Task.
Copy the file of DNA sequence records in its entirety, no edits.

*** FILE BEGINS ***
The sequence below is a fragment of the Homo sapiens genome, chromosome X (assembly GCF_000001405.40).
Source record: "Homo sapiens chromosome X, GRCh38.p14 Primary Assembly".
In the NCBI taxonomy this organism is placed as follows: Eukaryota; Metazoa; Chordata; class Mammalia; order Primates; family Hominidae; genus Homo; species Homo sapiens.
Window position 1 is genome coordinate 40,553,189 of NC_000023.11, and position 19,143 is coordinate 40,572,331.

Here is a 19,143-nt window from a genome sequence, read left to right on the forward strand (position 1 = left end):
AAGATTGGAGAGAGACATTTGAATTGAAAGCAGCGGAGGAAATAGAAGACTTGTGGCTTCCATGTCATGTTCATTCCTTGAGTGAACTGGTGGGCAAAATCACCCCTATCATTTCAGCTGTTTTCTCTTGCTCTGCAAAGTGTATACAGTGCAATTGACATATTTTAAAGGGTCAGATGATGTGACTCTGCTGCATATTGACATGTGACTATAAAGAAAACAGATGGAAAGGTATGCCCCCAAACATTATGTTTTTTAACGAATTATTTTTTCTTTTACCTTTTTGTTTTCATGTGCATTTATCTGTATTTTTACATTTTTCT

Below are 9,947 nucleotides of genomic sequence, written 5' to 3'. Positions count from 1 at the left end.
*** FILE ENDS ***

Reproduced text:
The sequence below is a fragment of the Homo sapiens genome, chromosome X (assembly GCF_000001405.40).
Source record: "Homo sapiens chromosome X, GRCh38.p14 Primary Assembly".
In the NCBI taxonomy this organism is placed as follows: Eukaryota; Metazoa; Chordata; class Mammalia; order Primates; family Hominidae; genus Homo; species Homo sapiens.
Window position 1 is genome coordinate 40,553,189 of NC_000023.11, and position 19,143 is coordinate 40,572,331.

Here is a 19,143-nt window from a genome sequence, read left to right on the forward strand (position 1 = left end):
AAGATTGGAGAGAGACATTTGAATTGAAAGCAGCGGAGGAAATAGAAGACTTGTGGCTTCCATGTCATGTTCATTCCTTGAGTGAACTGGTGGGCAAAATCACCCCTATCATTTCAGCTGTTTTCTCTTGCTCTGCAAAGTGTATACAGTGCAATTGACATATTTTAAAGGGTCAGATGATGTGACTCTGCTGCATATTGACATGTGACTATAAAGAAAACAGATGGAAAGGTATGCCCCCAAACATTATGTTTTTTAACGAATTATTTTTTCTTTTACCTTTTTGTTTTCATGTGCATTTATCTGTATTTTTACATTTTTCT

Below are 9,947 nucleotides of genomic sequence, written 5' to 3'. Positions count from 1 at the left end.